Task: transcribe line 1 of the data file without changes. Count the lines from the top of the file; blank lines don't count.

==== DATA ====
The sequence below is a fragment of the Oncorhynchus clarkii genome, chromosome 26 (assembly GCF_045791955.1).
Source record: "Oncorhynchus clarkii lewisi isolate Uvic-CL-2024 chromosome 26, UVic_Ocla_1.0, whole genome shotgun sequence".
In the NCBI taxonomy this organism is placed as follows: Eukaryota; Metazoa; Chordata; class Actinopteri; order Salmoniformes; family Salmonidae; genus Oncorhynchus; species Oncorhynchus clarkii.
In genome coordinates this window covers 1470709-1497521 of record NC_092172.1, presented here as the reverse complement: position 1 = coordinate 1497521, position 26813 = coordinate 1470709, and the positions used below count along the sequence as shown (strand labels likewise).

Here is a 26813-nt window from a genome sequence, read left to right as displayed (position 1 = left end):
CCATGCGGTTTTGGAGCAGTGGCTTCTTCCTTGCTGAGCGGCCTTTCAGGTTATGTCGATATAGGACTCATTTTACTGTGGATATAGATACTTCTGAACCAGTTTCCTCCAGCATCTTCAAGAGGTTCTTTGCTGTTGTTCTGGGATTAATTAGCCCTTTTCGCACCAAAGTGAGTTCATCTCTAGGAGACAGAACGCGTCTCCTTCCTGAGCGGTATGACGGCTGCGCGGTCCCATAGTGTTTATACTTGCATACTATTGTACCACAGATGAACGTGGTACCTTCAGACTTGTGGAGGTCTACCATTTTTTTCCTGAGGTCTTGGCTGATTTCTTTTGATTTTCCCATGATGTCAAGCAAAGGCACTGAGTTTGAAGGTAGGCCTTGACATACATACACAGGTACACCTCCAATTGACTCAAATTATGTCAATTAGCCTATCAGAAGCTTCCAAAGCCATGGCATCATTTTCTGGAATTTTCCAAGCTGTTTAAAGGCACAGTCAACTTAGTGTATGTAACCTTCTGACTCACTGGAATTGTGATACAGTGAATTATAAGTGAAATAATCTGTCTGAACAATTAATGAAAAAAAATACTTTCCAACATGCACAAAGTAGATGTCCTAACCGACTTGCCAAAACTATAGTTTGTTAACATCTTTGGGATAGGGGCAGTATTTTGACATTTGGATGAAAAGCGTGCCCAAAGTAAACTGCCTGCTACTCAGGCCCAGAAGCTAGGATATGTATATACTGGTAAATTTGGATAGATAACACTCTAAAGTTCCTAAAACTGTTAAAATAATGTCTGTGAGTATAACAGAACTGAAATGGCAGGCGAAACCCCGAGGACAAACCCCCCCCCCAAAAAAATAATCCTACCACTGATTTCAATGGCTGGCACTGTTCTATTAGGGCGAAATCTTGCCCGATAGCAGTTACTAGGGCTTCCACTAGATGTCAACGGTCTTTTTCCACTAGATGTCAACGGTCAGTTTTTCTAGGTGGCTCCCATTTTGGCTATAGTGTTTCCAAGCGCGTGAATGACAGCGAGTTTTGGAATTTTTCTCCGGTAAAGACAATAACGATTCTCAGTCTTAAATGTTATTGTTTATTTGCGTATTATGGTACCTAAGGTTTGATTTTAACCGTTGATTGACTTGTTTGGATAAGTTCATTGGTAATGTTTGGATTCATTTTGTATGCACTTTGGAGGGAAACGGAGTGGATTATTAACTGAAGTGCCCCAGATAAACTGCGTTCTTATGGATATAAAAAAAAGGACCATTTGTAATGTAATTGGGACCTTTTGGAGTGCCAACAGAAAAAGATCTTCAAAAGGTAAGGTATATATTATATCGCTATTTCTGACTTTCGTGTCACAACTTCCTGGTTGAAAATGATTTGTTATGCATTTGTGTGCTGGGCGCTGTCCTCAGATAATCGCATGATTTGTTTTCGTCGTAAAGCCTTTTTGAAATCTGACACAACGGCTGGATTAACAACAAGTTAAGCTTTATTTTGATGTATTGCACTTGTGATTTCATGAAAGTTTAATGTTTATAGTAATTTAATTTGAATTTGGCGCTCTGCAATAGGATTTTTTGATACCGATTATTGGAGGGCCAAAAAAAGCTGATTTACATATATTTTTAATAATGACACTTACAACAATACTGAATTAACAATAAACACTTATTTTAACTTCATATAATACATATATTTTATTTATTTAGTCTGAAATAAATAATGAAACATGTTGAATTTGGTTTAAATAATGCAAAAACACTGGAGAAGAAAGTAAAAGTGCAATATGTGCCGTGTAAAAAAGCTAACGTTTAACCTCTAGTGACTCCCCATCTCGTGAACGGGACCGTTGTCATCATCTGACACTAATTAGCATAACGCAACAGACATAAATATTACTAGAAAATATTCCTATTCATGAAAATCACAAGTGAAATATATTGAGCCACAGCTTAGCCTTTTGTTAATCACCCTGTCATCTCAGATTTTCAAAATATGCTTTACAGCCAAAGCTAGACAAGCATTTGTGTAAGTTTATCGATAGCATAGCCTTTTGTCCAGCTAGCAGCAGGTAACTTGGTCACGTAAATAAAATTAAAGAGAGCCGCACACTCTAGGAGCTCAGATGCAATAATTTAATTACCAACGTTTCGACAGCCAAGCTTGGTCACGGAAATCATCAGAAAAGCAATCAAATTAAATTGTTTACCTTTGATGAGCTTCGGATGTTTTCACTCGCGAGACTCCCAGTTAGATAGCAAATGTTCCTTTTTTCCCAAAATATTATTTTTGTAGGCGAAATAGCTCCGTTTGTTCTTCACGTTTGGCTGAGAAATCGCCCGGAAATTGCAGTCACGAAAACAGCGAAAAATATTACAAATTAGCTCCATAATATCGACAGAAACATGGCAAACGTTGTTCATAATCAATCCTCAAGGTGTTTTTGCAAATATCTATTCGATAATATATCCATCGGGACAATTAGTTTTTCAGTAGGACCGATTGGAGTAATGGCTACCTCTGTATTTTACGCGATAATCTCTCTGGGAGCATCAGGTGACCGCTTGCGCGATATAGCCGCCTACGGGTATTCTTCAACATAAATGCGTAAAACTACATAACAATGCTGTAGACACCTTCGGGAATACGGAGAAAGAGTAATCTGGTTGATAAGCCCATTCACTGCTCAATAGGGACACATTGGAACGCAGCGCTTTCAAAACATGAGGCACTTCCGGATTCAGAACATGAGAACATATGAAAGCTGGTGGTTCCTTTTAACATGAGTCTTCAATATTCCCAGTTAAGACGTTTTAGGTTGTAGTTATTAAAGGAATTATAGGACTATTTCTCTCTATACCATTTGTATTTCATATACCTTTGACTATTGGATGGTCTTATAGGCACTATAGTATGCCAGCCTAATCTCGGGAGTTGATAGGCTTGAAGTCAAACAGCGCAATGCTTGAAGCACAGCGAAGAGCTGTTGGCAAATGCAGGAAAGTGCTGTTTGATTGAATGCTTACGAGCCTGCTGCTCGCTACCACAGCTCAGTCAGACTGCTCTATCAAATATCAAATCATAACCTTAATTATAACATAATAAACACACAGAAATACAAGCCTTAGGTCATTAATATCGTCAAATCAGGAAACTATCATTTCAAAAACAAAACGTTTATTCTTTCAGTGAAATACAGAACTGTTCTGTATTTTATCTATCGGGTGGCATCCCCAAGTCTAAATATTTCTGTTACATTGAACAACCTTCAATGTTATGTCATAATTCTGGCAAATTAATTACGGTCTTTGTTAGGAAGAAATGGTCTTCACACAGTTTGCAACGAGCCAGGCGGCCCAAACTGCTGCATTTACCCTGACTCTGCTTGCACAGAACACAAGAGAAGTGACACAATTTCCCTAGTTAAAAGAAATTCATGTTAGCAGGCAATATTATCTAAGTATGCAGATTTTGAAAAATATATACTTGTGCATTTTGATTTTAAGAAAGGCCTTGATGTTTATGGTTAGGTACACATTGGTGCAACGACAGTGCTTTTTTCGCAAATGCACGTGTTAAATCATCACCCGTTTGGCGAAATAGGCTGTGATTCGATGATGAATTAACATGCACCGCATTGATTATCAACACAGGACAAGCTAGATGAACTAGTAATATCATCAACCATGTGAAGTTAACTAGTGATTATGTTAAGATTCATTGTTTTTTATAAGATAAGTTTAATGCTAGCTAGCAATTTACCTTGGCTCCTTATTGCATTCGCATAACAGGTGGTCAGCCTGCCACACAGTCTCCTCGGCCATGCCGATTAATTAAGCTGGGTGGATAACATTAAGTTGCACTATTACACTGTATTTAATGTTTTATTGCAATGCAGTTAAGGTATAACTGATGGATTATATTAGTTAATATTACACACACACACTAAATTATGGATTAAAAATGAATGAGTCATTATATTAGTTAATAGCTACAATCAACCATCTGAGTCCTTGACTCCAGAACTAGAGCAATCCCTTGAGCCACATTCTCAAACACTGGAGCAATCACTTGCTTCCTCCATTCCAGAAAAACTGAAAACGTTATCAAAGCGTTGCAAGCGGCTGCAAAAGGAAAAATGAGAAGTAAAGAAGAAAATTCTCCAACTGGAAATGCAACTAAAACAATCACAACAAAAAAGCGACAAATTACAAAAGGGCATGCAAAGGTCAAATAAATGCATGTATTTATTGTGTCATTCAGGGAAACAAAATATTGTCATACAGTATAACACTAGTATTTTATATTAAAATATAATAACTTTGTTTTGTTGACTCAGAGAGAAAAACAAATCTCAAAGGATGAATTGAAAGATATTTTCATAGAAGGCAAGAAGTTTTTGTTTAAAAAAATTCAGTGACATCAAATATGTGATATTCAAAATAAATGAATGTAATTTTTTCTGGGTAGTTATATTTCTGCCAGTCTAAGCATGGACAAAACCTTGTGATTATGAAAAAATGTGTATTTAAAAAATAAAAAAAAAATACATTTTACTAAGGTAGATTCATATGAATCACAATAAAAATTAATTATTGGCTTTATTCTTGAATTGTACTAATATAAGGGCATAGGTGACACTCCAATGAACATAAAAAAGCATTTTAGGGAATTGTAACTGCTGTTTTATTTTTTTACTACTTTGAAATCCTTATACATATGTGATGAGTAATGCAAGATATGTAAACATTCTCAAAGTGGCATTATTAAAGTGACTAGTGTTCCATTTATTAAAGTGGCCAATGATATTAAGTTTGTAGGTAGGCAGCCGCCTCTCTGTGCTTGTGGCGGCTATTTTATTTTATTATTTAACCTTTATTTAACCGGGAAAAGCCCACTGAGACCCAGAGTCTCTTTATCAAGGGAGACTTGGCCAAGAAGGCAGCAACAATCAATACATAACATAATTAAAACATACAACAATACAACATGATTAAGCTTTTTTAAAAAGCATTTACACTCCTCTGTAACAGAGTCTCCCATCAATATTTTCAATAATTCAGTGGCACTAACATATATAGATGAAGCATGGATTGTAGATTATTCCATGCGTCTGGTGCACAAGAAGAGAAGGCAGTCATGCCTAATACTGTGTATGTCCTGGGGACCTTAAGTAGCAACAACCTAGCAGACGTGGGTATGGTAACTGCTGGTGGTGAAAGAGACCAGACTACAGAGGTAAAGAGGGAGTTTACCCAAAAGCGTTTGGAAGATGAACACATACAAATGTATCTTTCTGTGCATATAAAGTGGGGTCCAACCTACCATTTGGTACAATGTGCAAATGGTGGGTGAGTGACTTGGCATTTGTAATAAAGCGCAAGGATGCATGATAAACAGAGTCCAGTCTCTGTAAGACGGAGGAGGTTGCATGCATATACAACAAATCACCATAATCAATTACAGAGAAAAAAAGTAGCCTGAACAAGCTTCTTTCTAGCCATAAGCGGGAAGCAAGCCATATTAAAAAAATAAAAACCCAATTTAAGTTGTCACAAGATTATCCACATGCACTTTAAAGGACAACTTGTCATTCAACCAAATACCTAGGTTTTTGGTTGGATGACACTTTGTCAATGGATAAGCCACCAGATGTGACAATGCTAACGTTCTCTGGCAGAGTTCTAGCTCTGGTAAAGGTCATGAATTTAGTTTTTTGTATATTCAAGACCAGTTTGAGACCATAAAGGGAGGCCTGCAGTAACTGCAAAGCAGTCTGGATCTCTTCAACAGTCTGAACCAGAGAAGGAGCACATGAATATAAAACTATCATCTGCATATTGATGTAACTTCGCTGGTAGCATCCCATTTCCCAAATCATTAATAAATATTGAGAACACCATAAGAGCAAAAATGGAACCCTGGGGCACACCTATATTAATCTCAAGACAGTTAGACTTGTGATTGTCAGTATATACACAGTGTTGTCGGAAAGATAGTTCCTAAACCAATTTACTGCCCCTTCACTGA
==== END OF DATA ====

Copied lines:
The sequence below is a fragment of the Oncorhynchus clarkii genome, chromosome 26 (assembly GCF_045791955.1).